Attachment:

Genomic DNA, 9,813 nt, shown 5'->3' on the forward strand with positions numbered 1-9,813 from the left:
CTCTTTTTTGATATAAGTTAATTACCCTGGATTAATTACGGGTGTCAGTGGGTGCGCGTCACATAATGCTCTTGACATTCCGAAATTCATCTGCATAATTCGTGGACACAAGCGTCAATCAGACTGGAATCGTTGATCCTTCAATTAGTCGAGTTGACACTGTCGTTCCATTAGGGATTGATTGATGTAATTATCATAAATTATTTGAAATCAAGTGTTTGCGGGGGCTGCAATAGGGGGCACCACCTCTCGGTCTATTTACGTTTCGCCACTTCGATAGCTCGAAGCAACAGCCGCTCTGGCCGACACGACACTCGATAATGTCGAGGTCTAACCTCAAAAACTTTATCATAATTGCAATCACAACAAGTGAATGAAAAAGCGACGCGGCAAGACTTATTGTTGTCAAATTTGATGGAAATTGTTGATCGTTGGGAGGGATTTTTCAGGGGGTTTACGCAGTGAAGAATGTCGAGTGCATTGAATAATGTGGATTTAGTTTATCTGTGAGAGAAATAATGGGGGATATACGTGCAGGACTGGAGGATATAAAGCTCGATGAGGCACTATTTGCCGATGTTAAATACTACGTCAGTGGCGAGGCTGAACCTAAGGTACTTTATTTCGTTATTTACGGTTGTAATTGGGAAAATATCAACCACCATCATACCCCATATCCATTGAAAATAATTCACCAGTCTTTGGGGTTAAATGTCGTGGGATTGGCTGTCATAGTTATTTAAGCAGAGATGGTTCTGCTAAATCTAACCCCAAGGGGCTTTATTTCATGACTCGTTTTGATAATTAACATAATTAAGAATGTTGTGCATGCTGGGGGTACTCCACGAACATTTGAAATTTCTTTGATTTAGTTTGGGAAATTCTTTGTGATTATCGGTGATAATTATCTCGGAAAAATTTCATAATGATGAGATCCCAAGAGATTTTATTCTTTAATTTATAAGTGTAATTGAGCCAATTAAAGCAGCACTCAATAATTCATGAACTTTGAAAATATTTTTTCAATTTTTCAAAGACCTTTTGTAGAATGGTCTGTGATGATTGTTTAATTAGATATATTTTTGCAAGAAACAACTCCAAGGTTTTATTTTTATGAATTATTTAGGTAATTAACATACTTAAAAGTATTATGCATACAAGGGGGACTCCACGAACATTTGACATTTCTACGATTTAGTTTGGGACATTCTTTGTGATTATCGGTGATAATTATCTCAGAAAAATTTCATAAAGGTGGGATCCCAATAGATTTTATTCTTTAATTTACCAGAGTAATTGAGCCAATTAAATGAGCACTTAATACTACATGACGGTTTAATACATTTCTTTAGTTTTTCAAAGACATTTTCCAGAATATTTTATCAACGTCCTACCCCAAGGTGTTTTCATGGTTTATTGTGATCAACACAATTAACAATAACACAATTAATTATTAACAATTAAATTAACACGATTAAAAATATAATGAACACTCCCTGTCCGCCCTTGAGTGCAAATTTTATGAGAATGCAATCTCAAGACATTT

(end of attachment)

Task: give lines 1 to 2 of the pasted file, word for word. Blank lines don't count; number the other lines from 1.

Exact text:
Genomic DNA, 9,813 nt, shown 5'->3' on the forward strand with positions numbered 1-9,813 from the left:
CTCTTTTTTGATATAAGTTAATTACCCTGGATTAATTACGGGTGTCAGTGGGTGCGCGTCACATAATGCTCTTGACATTCCGAAATTCATCTGCATAATTCGTGGACACAAGCGTCAATCAGACTGGAATCGTTGATCCTTCAATTAGTCGAGTTGACACTGTCGTTCCATTAGGGATTGATTGATGTAATTATCATAAATTATTTGAAATCAAGTGTTTGCGGGGGCTGCAATAGGGGGCACCACCTCTCGGTCTATTTACGTTTCGCCACTTCGATAGCTCGAAGCAACAGCCGCTCTGGCCGACACGACACTCGATAATGTCGAGGTCTAACCTCAAAAACTTTATCATAATTGCAATCACAACAAGTGAATGAAAAAGCGACGCGGCAAGACTTATTGTTGTCAAATTTGATGGAAATTGTTGATCGTTGGGAGGGATTTTTCAGGGGGTTTACGCAGTGAAGAATGTCGAGTGCATTGAATAATGTGGATTTAGTTTATCTGTGAGAGAAATAATGGGGGATATACGTGCAGGACTGGAGGATATAAAGCTCGATGAGGCACTATTTGCCGATGTTAAATACTACGTCAGTGGCGAGGCTGAACCTAAGGTACTTTATTTCGTTATTTACGGTTGTAATTGGGAAAATATCAACCACCATCATACCCCATATCCATTGAAAATAATTCACCAGTCTTTGGGGTTAAATGTCGTGGGATTGGCTGTCATAGTTATTTAAGCAGAGATGGTTCTGCTAAATCTAACCCCAAGGGGCTTTATTTCATGACTCGTTTTGATAATTAACATAATTAAGAATGTTGTGCATGCTGGGGGTACTCCACGAACATTTGAAATTTCTTTGATTTAGTTTGGGAAATTCTTTGTGATTATCGGTGATAATTATCTCGGAAAAATTTCATAATGATGAGATCCCAAGAGATTTTATTCTTTAATTTATAAGTGTAATTGAGCCAATTAAAGCAGCACTCAATAATTCATGAACTTTGAAAATATTTTTTCAATTTTTCAAAGACCTTTTGTAGAATGGTCTGTGATGATTGTTTAATTAGATATATTTTTGCAAGAAACAACTCCAAGGTTTTATTTTTATGAATTATTTAGGTAATTAACATACTTAAAAGTATTATGCATACAAGGGGGACTCCACGAACATTTGACATTTCTACGATTTAGTTTGGGACATTCTTTGTGATTATCGGTGATAATTATCTCAGAAAAATTTCATAAAGGTGGGATCCCAATAGATTTTATTCTTTAATTTACCAGAGTAATTGAGCCAATTAAATGAGCACTTAATACTACATGACGGTTTAATACATTTCTTTAGTTTTTCAAAGACATTTTCCAGAATATTTTATCAACGTCCTACCCCAAGGTGTTTTCATGGTTTATTGTGATCAACACAATTAACAATAACACAATTAATTATTAACAATTAAATTAACACGATTAAAAATATAATGAACACTCCCTGTCCGCCCTTGAGTGCAAATTTTATGAGAATGCAATCTCAAGACATTT